Retired teacher becomes lone Democrat in Alaska’s U.S. Senate election

Sixteen candidates have filed with the Alaska Division of Elections, and the deadline to enter is June 1

By: - May 11, 2022 7:20 pm
a crowd holding up Democratic campaign signs for Pat Chesbro

Pat Chesbro, a retired teacher and longtime Democratic activist, is seen Wednesday, May 11, 2022 as she registers for Alaska’s U.S. Senate election in this photo provided by her campaign. (Photo provided by Pat Chesbro’s campaign)

Pat Chesbro, a retired teacher and educator from the Matanuska-Susitna Borough, entered Alaska’s U.S. Senate race on Wednesday, becoming the lone Democrat among 16 candidates for the office. The deadline to enter the race is June 1.

Chesbro replaces state Sen. Elvi Gray-Jackson, D-Anchorage, who launched a campaign earlier this year but withdrew after financial support failed to materialize.

Though she’s a longtime Democrat with experience running for state office, Chesbro said her decision to run for U.S. Senate came about almost by accident when she started thinking about running for state Senate.

“The party chair was saying to the executive director, ‘Pat’s thinking about running for Senate.’ And she thought I meant U.S. Senate,” Chesbro said. “Well, because no Democrat at that point had filed … we started thinking about it, and I said, well, you know, why not?”

She made her decision official on Sunday and filed paperwork with the Federal Elections Commission and the Alaska Division of Elections on Wednesday after several days of organizing.

“I am excited to see a Democrat enter the race,” Gray-Jackson said of Chesbro.

Alaska Democrats have been openly divided about how much to support incumbent Republican U.S. Sen. Lisa Murkowski, who is seen as more moderate than her principal Republican challenger, former state Administration commissioner Kelly Tshibaka.

Asked about Democrats’ views, Chesbro said, “I do believe there are enough people out there who have faith in Democratic values that they want to have somebody they can vote for.”

As an example, she pointed to a Wednesday vote in the U.S. Senate that could have codified the right to an abortion. Murkowski voted “no,” though she has said she supports a right to legal abortion.

“If I had been in the Senate today, I would have voted with the Democrats to try to get that into law,” she said. “I would not have voted to approve (U.S. Supreme Court Justice) Amy Coney Barrett, who was put there, I think, especially because of her views on abortion.”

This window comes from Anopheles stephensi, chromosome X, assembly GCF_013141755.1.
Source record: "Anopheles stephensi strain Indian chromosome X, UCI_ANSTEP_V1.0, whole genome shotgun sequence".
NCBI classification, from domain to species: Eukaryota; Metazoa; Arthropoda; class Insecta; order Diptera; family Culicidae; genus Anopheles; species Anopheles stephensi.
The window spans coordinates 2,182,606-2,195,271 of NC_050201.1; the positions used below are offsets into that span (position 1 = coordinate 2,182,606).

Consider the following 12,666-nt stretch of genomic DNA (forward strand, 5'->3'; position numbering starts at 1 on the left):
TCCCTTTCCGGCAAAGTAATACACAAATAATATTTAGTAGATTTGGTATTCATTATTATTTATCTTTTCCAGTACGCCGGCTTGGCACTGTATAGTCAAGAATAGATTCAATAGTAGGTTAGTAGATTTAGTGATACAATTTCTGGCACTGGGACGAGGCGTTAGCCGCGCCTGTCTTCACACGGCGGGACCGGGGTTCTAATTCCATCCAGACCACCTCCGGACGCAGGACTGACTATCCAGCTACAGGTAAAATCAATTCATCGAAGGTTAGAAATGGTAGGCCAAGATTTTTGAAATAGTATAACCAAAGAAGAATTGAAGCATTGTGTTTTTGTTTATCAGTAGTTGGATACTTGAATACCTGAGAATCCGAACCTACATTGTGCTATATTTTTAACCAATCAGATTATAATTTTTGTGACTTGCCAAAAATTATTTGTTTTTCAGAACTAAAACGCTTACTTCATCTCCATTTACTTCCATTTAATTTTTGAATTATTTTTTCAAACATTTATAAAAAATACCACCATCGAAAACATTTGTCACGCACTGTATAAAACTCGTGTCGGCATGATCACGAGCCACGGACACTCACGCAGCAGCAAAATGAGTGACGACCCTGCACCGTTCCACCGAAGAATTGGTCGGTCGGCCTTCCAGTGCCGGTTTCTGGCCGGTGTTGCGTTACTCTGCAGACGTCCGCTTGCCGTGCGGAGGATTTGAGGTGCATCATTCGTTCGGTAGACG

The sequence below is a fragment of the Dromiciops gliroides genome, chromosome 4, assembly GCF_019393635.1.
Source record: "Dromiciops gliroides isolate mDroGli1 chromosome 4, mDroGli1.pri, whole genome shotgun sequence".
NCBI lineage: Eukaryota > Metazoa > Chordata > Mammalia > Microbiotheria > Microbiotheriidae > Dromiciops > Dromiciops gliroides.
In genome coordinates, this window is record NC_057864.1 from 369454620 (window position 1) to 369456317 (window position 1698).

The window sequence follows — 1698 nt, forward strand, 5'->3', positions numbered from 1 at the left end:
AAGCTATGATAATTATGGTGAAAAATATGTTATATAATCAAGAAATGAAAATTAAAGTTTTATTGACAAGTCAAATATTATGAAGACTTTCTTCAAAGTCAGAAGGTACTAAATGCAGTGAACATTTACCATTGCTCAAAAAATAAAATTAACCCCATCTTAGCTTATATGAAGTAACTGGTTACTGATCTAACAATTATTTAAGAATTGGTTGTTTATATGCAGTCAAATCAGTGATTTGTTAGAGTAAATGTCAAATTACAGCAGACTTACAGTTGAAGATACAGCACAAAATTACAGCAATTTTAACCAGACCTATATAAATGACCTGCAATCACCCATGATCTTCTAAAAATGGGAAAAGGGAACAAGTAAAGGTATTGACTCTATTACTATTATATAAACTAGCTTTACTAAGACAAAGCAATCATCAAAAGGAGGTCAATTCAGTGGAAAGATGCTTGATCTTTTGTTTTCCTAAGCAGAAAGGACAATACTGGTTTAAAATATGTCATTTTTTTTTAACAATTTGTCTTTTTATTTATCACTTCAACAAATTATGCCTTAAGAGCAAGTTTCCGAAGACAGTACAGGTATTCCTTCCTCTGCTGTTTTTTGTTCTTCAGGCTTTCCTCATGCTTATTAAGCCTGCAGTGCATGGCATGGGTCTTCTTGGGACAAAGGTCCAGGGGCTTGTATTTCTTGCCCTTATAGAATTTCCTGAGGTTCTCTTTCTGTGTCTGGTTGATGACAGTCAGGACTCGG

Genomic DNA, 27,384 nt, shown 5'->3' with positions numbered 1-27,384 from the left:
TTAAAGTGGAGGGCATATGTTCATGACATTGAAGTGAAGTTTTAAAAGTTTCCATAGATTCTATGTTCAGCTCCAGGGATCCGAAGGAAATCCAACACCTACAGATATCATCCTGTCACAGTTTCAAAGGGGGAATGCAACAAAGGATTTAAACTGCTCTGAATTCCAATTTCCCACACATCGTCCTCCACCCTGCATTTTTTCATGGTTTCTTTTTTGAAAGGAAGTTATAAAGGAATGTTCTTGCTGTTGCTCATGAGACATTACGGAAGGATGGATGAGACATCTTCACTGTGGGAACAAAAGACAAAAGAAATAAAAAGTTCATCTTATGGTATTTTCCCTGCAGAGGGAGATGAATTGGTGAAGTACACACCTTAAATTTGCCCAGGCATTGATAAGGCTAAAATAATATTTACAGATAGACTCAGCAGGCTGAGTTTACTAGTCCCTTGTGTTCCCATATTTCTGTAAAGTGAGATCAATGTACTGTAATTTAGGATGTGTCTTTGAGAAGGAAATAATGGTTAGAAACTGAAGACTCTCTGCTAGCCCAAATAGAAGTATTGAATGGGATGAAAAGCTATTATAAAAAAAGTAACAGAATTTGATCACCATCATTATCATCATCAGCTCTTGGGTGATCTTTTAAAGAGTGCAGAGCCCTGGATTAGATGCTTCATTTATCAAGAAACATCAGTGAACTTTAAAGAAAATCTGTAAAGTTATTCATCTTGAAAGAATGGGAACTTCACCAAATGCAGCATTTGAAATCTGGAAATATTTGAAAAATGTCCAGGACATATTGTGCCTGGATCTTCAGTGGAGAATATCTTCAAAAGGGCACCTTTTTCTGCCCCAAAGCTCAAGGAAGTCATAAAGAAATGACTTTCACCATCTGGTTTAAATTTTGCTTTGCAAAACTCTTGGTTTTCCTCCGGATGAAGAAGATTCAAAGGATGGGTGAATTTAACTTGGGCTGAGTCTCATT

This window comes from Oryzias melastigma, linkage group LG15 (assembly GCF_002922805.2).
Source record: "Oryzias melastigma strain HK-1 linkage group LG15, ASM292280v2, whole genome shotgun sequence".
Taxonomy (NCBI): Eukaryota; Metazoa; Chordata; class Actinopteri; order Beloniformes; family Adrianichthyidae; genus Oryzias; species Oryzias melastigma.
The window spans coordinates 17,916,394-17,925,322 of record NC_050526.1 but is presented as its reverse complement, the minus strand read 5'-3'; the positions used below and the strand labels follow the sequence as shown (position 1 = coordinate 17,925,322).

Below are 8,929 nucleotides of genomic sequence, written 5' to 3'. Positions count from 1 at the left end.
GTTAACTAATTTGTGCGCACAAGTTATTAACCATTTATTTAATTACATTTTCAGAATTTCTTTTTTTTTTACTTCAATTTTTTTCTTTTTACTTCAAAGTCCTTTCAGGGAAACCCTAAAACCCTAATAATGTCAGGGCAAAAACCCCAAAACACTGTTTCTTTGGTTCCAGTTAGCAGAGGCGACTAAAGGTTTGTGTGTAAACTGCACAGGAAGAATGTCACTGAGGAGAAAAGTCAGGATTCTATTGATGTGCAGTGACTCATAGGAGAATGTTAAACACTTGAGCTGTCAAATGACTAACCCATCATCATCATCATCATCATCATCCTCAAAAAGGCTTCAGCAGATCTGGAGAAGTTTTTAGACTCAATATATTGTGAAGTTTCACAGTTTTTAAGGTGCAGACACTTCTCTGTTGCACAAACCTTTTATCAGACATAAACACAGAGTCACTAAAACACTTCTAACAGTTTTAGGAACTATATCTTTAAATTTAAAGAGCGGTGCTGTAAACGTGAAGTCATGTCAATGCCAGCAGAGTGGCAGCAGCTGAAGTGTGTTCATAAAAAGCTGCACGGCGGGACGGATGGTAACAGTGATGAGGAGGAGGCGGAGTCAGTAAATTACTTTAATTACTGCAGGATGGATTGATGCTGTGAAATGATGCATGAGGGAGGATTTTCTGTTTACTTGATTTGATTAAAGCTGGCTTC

She said she expects abortion to be a major issue in her campaign, along with the war in Ukraine, inflation and immigration.

Chesbro, born in 1948 in Upstate New York, has lived in the Mat-Su Borough since 1974. Once a teacher at Palmer High School, she became principal of that school and superintendent, then joined the University of Alaska Anchorage, where she became the first department chair for the Department of Teaching and Learning. 

She married James Chesbro, who died in 2016. They had six children, of whom five are still living.

She has been active in Democratic politics for decades, running unsuccessfully for state House in 2006 and state Senate in 2014. 

In both campaigns, she supported strengthening the state education system and urged renewable energy development. She also supported the oil industry, saying in her official 2014 candidate statement that “more oil and gas production will create and sustain more jobs.”

Under Alaska’s new ranked-choice elections system, Chesbro and all other candidates will run against each other in the August primary. 

Voters will each pick one candidate, and the four candidates who get the most votes will advance to the November general election.

There, voters will be asked to rank the candidates in order of preference.

Chesbro said she believes ranked-choice voting will allow people to vote with their hearts, rather than for strategic reasons, and that will help her.

“This ranked-choice is going to make a big difference,” she said.


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James Brooks
James Brooks

James Brooks is a longtime Alaska reporter, having previously worked at the Anchorage Daily News, Juneau Empire, Kodiak Mirror and Fairbanks Daily News-Miner. A graduate of Virginia Tech, he is married to Caitlyn Ellis, owns a house in Juneau and has a small sled dog named Barley. He can be contacted at [email protected].